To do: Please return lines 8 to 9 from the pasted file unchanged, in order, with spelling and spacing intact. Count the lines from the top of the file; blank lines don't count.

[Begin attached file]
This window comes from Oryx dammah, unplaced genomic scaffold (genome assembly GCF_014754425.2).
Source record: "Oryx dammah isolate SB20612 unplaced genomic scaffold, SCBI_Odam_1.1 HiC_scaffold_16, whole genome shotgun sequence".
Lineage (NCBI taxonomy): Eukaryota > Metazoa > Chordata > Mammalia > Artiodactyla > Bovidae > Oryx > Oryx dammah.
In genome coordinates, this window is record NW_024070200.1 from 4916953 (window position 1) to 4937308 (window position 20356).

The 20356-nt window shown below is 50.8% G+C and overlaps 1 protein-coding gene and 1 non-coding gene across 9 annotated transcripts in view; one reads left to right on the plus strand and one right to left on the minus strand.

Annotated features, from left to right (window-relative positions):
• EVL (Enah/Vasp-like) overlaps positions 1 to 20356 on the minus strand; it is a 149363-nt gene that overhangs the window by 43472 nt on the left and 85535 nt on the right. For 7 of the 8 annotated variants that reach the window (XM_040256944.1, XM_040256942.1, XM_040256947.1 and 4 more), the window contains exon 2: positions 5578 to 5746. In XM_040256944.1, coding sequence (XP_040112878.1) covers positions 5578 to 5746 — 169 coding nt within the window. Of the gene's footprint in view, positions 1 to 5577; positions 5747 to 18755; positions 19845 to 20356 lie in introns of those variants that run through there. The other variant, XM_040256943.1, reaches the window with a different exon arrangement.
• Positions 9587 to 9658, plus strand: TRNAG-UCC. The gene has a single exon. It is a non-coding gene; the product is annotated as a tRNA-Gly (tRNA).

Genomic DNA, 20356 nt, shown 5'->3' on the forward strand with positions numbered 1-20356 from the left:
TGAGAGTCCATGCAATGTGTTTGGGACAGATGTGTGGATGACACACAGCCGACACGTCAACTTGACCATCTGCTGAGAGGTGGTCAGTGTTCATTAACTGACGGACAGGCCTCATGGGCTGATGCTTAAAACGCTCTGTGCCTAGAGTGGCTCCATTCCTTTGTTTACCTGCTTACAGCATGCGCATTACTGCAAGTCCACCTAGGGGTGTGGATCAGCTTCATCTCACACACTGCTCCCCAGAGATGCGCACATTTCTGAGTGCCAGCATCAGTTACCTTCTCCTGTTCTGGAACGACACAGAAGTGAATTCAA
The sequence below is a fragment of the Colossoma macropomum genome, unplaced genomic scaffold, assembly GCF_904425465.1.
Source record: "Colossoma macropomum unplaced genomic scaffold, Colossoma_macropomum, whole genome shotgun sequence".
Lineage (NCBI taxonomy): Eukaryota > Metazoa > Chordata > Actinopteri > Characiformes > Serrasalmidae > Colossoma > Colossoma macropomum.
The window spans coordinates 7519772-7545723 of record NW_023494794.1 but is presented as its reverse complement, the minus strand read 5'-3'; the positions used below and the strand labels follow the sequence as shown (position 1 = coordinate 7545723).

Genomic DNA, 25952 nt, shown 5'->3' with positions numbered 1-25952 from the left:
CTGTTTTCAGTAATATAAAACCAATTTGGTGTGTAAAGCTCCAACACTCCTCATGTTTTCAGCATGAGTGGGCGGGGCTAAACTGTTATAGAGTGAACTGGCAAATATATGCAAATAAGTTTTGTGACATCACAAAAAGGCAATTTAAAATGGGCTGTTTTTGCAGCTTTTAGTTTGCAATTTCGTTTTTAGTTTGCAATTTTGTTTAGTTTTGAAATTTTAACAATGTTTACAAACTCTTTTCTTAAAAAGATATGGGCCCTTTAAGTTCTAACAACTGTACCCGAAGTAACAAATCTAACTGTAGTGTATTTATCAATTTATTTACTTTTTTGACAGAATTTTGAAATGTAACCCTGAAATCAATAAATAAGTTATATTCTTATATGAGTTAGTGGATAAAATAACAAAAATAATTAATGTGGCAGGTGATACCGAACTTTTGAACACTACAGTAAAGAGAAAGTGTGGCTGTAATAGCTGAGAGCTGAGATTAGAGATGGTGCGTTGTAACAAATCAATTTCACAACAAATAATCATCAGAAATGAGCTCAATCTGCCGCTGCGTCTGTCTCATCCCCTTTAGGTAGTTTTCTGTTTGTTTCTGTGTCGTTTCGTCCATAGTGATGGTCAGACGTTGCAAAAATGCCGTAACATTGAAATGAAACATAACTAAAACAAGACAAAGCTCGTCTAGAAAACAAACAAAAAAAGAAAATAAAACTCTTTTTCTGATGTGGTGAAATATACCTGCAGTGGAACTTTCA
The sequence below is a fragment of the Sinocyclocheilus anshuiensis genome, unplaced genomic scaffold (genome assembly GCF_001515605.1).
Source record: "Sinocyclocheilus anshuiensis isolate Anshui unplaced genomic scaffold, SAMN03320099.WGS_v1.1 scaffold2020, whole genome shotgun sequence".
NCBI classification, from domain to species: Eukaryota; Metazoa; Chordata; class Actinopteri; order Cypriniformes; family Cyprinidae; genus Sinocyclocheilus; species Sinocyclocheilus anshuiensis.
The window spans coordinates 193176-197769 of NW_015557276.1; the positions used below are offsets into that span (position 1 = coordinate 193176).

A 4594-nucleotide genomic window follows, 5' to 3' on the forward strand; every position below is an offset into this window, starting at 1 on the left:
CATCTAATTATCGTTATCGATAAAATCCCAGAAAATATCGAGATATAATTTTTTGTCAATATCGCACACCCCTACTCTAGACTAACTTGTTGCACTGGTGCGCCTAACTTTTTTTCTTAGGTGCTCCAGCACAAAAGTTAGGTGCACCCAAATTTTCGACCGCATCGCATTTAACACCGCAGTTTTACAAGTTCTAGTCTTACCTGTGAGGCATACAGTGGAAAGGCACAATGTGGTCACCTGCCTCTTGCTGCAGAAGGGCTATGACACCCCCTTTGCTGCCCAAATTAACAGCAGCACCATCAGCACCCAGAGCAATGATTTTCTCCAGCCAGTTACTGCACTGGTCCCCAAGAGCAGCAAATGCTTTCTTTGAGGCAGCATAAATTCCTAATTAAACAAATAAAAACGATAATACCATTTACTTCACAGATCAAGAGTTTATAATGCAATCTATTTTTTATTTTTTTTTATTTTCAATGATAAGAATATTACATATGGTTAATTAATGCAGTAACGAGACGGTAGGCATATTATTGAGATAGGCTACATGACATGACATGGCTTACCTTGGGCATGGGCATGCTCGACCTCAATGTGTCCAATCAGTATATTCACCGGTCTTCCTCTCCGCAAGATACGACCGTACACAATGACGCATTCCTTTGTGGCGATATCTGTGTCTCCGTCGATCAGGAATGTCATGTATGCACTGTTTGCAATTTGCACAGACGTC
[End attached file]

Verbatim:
• Positions 9587 to 9658, plus strand: TRNAG-UCC. The gene has a single exon. It is a non-coding gene; the product is annotated as a tRNA-Gly (tRNA).

Genomic DNA, 20356 nt, shown 5'->3' on the forward strand with positions numbered 1-20356 from the left: